Covering poverty and education– by Jeff Jordan
Here are essential resources that should help you cover poverty and education in your county.
Key sources of data
- The Georgia County Guide provides more than 165,000 facts that cover each of Georgia's 159 counties. The easy-to-use format profiles the state's past and present social, economic, and demographic environments. Published by the University of Georgia for 20 years, the guide covers topics such as agriculture, courts, crime, education, health, housing, labor, population and public welfare. www.gafacts.net
- GeorgiaInfo is a site sponsored by GALILEO and the University of Georgia Libraries to provide statistical and demographic information on the state. http://georgiainfo.galileo.usg.edu/
- Office of Planning and Budget Census Data specializes in financial information that could be related to education. www.gadata.org
- Governor's Office for Student Achievement provides press releases and other official information on education in Georgia. www.gaosa.org
- Kids Count is an initiative sponsored by The Annie E. Casey Foundation that attempts to track the status of children in each state. Countless data and other links are available on this site. http://www.aecf.org/MajorInitiatives/KIDSCOUNT.aspx
- Initiative on Poverty and the Economy started in 2003 with the University of Georgia's Office of the Vice President for Public Service and Outreach. The site includes seminal studies on persistent poverty in the south. http://www.poverty.uga.edu/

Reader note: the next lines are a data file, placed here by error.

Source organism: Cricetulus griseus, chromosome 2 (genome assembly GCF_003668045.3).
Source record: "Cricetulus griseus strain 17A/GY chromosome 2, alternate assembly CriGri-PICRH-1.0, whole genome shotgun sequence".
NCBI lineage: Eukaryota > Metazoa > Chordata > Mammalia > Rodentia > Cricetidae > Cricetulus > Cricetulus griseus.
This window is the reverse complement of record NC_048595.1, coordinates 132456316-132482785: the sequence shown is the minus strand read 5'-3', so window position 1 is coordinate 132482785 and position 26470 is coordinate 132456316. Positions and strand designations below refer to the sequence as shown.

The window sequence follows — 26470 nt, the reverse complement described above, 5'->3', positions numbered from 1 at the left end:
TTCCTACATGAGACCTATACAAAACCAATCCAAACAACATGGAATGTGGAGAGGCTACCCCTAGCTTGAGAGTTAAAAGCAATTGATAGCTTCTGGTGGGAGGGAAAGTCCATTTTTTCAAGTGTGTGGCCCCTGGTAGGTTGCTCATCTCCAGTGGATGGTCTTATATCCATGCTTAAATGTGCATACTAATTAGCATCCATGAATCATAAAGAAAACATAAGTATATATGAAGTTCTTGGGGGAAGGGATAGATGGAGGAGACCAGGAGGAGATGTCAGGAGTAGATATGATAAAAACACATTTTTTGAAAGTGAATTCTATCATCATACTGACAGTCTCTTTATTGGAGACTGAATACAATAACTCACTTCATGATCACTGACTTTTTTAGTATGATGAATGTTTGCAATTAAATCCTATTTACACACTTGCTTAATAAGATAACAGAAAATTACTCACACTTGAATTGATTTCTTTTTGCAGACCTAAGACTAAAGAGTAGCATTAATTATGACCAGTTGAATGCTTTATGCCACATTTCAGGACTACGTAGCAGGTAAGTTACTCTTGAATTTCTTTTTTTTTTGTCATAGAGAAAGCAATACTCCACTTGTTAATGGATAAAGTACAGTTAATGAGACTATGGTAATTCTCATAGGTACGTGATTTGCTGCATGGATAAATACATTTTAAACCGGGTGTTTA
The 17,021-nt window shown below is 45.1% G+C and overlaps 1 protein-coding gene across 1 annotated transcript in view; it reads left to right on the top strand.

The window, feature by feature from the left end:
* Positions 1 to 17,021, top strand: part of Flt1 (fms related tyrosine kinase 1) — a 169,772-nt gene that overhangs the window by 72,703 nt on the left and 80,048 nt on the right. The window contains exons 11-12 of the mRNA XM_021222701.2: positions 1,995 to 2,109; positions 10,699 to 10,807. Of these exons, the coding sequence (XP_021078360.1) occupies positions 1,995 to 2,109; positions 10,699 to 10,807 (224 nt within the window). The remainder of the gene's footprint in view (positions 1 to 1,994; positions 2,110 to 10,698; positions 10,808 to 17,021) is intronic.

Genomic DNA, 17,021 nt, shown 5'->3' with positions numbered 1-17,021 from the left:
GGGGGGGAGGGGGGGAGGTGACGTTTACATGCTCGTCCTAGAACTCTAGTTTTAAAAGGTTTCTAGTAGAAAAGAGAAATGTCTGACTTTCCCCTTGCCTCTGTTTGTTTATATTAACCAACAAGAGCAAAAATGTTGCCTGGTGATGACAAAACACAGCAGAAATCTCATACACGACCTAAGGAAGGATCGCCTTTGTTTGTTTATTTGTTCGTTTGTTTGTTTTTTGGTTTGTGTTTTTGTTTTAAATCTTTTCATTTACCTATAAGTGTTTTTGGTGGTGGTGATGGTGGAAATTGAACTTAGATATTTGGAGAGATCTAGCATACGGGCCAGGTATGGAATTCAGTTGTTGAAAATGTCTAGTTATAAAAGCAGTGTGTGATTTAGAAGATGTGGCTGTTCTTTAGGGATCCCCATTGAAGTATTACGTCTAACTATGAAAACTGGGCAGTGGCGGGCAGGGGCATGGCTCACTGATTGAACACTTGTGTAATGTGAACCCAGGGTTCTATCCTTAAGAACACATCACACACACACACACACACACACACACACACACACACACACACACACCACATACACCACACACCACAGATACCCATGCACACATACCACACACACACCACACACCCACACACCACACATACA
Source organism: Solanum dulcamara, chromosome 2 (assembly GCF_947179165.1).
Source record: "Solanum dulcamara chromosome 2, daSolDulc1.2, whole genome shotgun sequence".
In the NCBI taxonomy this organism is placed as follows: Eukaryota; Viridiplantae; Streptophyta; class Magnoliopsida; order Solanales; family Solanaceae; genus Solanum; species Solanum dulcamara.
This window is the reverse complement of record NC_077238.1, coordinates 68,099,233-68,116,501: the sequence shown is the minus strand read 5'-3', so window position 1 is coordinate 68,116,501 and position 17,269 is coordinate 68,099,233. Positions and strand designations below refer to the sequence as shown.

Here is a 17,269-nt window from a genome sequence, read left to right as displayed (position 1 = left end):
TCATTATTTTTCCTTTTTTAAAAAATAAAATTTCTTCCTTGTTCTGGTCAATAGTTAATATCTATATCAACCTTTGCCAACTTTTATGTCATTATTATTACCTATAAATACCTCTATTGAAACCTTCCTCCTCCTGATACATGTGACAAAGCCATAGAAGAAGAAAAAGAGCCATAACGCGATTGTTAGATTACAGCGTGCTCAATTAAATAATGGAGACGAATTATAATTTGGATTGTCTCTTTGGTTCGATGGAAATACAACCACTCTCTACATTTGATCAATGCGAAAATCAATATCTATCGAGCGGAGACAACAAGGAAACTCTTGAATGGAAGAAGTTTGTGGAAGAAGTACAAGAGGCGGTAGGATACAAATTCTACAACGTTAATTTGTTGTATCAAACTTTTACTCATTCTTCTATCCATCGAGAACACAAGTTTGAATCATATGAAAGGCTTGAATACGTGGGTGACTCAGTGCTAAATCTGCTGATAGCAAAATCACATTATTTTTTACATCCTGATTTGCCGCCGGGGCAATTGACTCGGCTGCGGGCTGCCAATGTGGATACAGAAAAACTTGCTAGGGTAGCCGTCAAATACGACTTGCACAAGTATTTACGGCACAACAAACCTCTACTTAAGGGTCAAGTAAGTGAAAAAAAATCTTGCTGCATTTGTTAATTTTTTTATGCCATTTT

- National Center for Children in Poverty provides specific data on children in poverty. http://www.nccp.org/
Key sources of documents
- Georgia Department of Education Adequate Yearly Progress Data gives the annual test scores for all Georgia school districts.
Key sources for experts
- System-level administrators who specialize in Title 1 money received from the U.S. Department of Education
- Graduation coaches
- Personnel who specialize in maintaining and tracking student data
Additional Web Sites:
- Reading is Fundamental www.rif.org
- Child Trends www.childtrends.org
- Parents as Teachers www.parentsasteachers.org
- Academy of Hope www.aohdc.org/index.htm
- Second Start www.oaklandlibrary.org/services/SecondStart/
- Literacy Services of Wisconsin www.literacyservices.org
- Milwaukee Achiever Program www.milwaukeeachiever.org
- Journey House www.journeyhouse.org
- Certified Literate Community Program www.dtae.org/adultlit/clcp.html
- Literacy Connections www.literacyconnections.com/Virginia.html
- Next Door Foundation www.nextdoormil.org
- Robin Hood Foundation www.robinhood.org
- Garrett County Community Action www.garrettcac.org
- Project H.E.L.P. www.project-help.org
- Partners for a Prosperous Athens www.prosperousathens.org
- National Institute for Literacy www.nifl.gov
Freakonomics author Steven Levitt provides these lists:
4 factors that are not strongly correlated to childhood test scores:
- The child's parents recently moved into a better neighborhood.
- The child's mother didn't work between birth and kindergarten.
- The child's parents regularly take him to museums.
- The child frequently watches television.
4 factors strongly correlated with test scores:
- The child has highly educated parents.
- The child's parents have high socioeconomic status.
- The child's mother was 30 or older at the time of first child's birth.
- The child has many books in his home.